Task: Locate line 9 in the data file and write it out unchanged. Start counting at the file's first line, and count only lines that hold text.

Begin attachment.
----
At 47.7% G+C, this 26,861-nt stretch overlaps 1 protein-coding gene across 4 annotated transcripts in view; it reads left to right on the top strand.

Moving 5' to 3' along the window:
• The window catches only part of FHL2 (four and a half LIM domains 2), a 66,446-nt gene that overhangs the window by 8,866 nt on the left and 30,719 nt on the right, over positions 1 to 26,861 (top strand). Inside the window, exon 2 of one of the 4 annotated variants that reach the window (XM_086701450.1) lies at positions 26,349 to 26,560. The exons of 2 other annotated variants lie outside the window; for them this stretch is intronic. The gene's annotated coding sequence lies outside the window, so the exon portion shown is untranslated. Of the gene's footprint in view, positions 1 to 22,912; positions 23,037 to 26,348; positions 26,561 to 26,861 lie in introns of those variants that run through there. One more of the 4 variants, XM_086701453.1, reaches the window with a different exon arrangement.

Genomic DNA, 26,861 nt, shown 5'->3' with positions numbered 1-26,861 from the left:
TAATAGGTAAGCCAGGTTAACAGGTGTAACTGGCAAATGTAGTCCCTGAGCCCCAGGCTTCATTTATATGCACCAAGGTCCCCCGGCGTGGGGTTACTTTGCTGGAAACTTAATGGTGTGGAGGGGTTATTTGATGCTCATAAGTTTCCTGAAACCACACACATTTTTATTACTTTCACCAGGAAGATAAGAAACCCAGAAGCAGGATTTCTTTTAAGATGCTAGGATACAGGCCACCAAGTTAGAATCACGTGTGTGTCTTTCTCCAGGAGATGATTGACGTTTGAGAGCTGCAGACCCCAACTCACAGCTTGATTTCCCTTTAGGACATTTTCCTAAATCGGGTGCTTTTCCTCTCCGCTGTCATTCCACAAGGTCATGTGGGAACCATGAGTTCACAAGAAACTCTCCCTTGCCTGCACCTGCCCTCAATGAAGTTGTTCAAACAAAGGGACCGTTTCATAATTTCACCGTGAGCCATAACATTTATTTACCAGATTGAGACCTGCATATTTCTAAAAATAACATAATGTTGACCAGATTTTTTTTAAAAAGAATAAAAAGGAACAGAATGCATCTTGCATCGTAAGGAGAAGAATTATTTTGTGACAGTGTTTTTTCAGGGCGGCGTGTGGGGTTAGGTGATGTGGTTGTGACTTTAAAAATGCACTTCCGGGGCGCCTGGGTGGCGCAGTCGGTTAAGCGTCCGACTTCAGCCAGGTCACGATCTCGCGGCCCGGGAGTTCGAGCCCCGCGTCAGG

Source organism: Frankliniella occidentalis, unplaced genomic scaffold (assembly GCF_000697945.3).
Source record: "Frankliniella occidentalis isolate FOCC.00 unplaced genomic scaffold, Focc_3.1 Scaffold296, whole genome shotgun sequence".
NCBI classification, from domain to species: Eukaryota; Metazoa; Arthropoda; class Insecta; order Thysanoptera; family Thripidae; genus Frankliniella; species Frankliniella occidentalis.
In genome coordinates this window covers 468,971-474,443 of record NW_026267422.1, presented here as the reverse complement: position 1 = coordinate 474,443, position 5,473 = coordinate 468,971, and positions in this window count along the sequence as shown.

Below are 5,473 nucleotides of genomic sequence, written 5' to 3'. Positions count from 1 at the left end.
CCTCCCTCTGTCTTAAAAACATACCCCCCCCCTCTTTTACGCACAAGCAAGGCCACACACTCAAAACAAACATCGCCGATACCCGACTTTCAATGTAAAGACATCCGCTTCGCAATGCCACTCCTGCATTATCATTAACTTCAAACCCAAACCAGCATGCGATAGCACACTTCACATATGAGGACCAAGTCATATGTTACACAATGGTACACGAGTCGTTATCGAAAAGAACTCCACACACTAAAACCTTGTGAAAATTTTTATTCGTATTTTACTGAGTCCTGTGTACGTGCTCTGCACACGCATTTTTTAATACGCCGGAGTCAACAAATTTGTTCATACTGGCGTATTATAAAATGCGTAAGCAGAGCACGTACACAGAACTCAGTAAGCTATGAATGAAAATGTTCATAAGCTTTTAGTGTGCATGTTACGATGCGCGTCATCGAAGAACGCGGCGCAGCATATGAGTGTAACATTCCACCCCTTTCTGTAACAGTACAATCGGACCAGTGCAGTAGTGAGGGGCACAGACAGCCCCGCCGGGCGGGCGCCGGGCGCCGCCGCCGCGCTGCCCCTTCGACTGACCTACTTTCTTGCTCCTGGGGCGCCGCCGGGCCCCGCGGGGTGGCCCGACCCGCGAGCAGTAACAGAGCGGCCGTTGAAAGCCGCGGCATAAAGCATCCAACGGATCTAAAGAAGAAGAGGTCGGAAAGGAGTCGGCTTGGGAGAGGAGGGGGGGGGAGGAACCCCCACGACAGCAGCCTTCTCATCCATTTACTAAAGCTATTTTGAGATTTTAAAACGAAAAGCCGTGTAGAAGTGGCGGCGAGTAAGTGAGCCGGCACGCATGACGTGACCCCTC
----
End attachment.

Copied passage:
In genome coordinates this window covers 468,971-474,443 of record NW_026267422.1, presented here as the reverse complement: position 1 = coordinate 474,443, position 5,473 = coordinate 468,971, and positions in this window count along the sequence as shown.